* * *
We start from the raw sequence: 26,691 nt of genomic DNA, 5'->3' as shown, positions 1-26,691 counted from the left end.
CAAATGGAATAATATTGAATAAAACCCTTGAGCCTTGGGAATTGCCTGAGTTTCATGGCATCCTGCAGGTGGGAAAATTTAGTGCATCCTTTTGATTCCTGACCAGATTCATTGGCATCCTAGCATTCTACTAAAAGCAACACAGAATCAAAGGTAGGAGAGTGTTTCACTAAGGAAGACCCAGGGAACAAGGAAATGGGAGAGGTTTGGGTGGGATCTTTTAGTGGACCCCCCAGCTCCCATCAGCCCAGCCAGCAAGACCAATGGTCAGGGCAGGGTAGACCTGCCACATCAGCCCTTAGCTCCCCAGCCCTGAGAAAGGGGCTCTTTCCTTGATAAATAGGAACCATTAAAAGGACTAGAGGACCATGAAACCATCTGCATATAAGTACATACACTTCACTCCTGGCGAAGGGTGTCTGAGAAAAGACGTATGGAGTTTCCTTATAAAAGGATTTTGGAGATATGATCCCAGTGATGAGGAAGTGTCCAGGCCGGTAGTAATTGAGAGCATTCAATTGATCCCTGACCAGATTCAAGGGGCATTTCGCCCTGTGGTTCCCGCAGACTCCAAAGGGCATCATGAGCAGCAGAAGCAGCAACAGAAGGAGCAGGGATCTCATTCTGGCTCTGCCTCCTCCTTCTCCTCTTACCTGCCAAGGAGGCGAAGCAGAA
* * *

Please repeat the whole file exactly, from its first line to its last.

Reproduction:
We start from the raw sequence: 26,691 nt of genomic DNA, 5'->3' as shown, positions 1-26,691 counted from the left end.
CAAATGGAATAATATTGAATAAAACCCTTGAGCCTTGGGAATTGCCTGAGTTTCATGGCATCCTGCAGGTGGGAAAATTTAGTGCATCCTTTTGATTCCTGACCAGATTCATTGGCATCCTAGCATTCTACTAAAAGCAACACAGAATCAAAGGTAGGAGAGTGTTTCACTAAGGAAGACCCAGGGAACAAGGAAATGGGAGAGGTTTGGGTGGGATCTTTTAGTGGACCCCCCAGCTCCCATCAGCCCAGCCAGCAAGACCAATGGTCAGGGCAGGGTAGACCTGCCACATCAGCCCTTAGCTCCCCAGCCCTGAGAAAGGGGCTCTTTCCTTGATAAATAGGAACCATTAAAAGGACTAGAGGACCATGAAACCATCTGCATATAAGTACATACACTTCACTCCTGGCGAAGGGTGTCTGAGAAAAGACGTATGGAGTTTCCTTATAAAAGGATTTTGGAGATATGATCCCAGTGATGAGGAAGTGTCCAGGCCGGTAGTAATTGAGAGCATTCAATTGATCCCTGACCAGATTCAAGGGGCATTTCGCCCTGTGGTTCCCGCAGACTCCAAAGGGCATCATGAGCAGCAGAAGCAGCAACAGAAGGAGCAGGGATCTCATTCTGGCTCTGCCTCCTCCTTCTCCTCTTACCTGCCAAGGAGGCGAAGCAGAA